swept-wings.jpg

.

berlinwalldancing.jpg

On June 12, 1987 President Ronald Reagan gave a speech that helped to put into motion an event I will never forget.  You may have heard of it even if you are not that aware of world events.  The fall of the Berlin Wall in 1989.  The speech President Ronald Reagan gave, was to the people of West Berlin but the people on the East side of the wall were listening as well.  The whole speech was 2,703 words but the four words that will live in History forever are “tear down this wall.”  The building of the wall The President was speaking of was started in the early morning hours on this day August 13, 1961 to stop the citizens of East Germany  from seeking a better life in West Germany.  After World War II, Nazi Germany as well as the old capital of Berlin was divided into four parts among the occupying Allied powers, Americans, British, French and Soviets.  The Cold War brought Read the rest of this entry »

jesseowens.jpgSpeaking of sick cult leaders, no conversation or article would be complete on this subject without mentioning Adolph Hitler, who ironically was hosting the Olympics in Berlin on this day August 9, 1936 when  Jesse Owens won his fourth gold medal.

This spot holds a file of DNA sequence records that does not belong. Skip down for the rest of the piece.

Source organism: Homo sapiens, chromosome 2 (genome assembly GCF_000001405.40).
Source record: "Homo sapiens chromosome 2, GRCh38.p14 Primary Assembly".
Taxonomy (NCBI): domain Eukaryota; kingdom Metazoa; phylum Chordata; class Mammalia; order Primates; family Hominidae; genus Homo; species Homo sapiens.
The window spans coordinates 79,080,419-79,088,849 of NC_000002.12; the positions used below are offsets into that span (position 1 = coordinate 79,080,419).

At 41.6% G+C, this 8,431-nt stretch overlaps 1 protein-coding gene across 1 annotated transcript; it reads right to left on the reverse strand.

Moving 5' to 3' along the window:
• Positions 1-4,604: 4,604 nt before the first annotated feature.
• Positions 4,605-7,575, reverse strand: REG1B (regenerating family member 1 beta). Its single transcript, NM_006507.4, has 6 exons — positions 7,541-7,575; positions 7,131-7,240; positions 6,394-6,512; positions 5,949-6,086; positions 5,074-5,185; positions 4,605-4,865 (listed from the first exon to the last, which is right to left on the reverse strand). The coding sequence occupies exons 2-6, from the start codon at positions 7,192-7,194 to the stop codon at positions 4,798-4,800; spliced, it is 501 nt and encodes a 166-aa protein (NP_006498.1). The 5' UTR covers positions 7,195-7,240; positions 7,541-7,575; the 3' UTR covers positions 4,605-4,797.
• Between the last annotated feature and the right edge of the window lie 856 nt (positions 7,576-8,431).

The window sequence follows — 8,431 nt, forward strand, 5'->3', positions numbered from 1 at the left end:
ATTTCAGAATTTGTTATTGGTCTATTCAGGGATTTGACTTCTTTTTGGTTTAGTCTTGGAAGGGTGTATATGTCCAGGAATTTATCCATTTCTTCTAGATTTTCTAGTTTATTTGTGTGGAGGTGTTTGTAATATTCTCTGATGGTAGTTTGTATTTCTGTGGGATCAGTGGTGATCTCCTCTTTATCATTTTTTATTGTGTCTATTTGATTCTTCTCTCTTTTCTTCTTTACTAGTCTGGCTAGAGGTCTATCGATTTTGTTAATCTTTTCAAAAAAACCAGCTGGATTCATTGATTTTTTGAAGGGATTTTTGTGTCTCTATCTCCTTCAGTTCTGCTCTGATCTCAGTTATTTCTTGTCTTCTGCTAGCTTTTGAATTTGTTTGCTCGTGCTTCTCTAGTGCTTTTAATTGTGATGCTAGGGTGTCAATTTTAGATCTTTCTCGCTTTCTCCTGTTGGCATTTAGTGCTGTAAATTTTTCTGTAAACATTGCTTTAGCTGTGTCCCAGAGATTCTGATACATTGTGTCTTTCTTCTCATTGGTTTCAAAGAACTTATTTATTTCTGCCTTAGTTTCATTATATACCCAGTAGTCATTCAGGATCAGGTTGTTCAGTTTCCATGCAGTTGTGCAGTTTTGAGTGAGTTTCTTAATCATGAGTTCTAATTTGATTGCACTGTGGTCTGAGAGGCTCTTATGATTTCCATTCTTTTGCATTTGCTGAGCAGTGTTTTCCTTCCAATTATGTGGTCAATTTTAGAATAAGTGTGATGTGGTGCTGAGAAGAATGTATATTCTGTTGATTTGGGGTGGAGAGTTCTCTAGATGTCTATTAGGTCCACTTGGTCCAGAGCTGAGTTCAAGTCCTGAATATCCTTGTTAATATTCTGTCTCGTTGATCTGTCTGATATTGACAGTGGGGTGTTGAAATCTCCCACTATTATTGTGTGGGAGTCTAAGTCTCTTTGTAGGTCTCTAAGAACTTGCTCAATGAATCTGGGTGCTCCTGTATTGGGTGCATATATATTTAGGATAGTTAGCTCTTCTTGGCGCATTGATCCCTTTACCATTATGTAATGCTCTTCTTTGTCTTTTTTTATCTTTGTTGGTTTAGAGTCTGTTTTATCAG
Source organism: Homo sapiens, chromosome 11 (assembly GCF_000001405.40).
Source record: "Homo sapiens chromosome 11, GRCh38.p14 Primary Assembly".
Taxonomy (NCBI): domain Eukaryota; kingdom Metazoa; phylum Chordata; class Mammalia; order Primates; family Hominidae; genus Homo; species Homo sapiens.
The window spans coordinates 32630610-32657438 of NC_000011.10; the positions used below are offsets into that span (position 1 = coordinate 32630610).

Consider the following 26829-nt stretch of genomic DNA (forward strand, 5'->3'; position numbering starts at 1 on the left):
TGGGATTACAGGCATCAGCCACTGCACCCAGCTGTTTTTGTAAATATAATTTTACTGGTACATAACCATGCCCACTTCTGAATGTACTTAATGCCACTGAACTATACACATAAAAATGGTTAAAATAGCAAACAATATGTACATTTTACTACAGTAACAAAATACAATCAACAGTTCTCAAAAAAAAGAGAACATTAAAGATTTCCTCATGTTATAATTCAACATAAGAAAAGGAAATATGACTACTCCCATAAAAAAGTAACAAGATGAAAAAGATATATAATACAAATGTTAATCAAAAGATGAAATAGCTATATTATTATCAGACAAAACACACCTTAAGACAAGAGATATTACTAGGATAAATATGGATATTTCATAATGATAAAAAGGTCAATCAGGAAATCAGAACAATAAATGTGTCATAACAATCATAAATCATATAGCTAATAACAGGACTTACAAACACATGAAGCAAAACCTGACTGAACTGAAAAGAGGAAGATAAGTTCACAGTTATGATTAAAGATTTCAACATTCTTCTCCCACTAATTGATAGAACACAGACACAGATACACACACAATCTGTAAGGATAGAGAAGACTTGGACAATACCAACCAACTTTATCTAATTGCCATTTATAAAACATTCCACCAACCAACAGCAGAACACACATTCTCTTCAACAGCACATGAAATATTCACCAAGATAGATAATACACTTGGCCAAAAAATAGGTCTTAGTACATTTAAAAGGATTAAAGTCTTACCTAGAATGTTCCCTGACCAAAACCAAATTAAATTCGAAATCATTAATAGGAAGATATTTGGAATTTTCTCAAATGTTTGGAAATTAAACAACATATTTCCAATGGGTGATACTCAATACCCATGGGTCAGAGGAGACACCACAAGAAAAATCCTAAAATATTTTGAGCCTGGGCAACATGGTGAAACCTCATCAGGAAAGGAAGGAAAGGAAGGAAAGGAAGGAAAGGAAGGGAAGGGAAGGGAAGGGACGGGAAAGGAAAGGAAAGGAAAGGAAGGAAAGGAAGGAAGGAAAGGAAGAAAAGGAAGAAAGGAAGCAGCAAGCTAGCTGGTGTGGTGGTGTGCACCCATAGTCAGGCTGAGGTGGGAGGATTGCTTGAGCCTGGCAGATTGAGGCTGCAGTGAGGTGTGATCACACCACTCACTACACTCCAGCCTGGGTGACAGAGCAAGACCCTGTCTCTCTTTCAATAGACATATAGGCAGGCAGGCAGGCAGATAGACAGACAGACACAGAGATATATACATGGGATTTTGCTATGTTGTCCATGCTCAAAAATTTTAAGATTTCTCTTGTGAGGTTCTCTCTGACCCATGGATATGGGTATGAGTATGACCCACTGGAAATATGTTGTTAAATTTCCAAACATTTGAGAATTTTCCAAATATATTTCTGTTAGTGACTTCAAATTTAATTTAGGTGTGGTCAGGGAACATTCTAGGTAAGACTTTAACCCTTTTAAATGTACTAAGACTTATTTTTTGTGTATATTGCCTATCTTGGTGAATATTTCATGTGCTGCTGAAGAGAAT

Jesse Owens, the son of a black sharecropper from Alabama stole the show when he won his fourth gold medal in the 4×100 meter relay, after winning gold medals in his three individual events.  The fact that three other black Americans also won did little to please Hitler, but the applause from the German crowds for Owens was thunderous.  In 1935 at the Big Track and Field Championships, Owens equaled or set world records in four events, the 100 and 220-yard dashes, 200-yard low hurdles and the long jump. He was also credited with world marks in the 200-meter hurdles and 200-meter run.  Six world records in one afternoon, and he did it all in 45 minutes!  In 1976, Jesse was awarded the highest honor a civilian of the United States can receive. President Gerald R. Ford awarded him with the Medal of Freedom.   Several years later at the age of 66, Jesse Owens died on March 31, 1980.  Jesse Owens Official website.